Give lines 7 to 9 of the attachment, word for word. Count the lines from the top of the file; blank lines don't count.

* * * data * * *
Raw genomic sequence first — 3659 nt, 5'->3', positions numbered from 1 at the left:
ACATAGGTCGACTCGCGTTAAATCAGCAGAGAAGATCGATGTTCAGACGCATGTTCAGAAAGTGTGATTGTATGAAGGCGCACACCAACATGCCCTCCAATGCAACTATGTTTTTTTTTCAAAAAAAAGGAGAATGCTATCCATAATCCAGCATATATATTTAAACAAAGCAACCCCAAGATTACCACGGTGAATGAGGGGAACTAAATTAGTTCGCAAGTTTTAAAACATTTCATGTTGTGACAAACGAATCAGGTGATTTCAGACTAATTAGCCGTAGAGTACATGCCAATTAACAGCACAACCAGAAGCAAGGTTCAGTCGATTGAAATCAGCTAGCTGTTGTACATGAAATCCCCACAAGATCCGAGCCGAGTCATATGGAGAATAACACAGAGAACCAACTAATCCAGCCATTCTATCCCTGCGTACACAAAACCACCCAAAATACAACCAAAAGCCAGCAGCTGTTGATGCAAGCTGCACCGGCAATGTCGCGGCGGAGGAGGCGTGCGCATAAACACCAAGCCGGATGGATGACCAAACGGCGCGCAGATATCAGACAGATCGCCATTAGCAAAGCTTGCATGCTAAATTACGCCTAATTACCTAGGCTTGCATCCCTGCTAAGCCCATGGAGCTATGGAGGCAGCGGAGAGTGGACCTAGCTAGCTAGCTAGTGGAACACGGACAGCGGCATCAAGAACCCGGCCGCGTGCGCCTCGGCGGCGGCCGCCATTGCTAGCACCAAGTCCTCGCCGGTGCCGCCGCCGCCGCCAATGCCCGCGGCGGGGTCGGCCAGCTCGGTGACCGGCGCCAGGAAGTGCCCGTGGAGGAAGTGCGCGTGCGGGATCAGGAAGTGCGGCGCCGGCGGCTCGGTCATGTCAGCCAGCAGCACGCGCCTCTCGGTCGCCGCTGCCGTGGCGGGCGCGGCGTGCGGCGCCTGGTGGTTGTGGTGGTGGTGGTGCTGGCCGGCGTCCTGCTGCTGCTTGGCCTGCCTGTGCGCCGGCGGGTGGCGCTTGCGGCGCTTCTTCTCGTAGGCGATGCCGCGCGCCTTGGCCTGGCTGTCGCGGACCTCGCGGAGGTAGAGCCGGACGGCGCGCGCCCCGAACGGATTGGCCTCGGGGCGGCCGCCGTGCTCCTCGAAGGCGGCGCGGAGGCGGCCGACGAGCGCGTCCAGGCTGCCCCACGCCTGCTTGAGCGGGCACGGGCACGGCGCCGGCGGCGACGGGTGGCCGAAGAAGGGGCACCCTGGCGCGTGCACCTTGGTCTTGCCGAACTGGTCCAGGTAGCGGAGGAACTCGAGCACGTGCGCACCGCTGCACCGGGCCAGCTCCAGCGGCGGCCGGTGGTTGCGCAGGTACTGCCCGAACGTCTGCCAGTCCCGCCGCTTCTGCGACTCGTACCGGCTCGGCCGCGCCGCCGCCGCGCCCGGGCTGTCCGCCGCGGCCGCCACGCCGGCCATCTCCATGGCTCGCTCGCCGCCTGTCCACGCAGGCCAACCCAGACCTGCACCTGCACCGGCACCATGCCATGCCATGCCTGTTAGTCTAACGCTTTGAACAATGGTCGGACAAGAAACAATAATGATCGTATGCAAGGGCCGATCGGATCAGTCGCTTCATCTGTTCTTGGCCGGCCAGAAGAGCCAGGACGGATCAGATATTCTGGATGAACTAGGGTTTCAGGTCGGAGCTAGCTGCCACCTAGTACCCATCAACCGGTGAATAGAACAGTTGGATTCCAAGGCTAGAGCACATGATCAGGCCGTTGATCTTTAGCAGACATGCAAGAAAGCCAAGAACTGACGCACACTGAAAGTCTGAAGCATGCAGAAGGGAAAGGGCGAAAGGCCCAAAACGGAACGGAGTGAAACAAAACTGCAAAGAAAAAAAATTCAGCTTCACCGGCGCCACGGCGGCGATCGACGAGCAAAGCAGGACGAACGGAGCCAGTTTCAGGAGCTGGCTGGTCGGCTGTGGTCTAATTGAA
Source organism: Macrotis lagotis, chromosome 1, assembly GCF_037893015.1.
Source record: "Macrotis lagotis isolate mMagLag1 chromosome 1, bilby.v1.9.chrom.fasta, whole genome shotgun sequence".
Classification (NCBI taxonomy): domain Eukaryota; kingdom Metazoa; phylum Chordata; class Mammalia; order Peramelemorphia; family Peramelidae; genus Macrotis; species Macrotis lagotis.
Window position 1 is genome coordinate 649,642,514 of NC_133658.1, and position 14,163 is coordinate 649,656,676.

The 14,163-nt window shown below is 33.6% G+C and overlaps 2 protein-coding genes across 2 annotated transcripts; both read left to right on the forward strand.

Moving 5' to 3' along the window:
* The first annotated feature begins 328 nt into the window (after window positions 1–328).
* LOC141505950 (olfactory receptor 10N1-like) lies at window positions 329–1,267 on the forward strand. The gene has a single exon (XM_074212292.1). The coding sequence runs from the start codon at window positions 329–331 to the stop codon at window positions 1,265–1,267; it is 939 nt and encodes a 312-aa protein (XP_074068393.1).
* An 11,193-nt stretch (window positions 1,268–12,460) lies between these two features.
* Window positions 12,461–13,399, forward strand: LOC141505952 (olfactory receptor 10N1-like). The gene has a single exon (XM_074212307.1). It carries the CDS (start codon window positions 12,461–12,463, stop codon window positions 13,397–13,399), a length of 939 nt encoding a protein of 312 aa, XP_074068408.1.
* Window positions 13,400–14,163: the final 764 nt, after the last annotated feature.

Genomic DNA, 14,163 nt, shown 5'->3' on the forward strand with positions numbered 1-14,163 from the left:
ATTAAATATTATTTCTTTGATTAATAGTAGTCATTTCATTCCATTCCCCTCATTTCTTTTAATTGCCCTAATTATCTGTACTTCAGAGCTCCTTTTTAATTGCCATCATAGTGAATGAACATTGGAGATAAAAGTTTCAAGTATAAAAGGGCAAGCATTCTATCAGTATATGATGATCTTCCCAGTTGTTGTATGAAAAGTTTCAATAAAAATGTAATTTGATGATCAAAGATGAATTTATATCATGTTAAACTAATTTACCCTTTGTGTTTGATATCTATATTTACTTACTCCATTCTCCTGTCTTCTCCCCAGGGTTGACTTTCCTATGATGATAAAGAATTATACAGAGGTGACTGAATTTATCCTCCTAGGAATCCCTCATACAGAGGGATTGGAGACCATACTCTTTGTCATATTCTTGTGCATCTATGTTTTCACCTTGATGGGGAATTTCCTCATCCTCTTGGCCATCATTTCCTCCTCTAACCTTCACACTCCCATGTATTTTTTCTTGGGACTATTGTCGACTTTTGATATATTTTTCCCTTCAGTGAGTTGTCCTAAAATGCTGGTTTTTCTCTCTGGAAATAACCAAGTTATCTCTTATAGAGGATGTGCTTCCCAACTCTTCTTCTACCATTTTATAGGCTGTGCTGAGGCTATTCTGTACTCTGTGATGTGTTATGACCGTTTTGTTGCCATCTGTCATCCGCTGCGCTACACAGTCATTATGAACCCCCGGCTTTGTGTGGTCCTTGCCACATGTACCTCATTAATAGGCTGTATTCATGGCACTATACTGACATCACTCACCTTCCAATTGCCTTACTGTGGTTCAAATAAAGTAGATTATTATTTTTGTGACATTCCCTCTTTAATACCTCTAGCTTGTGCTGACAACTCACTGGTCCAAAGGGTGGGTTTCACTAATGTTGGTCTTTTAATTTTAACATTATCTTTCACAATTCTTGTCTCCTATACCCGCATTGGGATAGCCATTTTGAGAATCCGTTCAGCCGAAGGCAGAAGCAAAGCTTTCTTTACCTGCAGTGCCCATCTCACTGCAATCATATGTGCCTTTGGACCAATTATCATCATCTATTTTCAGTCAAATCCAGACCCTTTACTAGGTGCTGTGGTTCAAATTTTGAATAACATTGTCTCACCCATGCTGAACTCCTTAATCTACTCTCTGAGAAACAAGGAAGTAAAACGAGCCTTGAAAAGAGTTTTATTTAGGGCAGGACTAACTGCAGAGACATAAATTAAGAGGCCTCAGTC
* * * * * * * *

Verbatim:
The 14,163-nt window shown below is 33.6% G+C and overlaps 2 protein-coding genes across 2 annotated transcripts; both read left to right on the forward strand.

Moving 5' to 3' along the window:
* The first annotated feature begins 328 nt into the window (after window positions 1–328).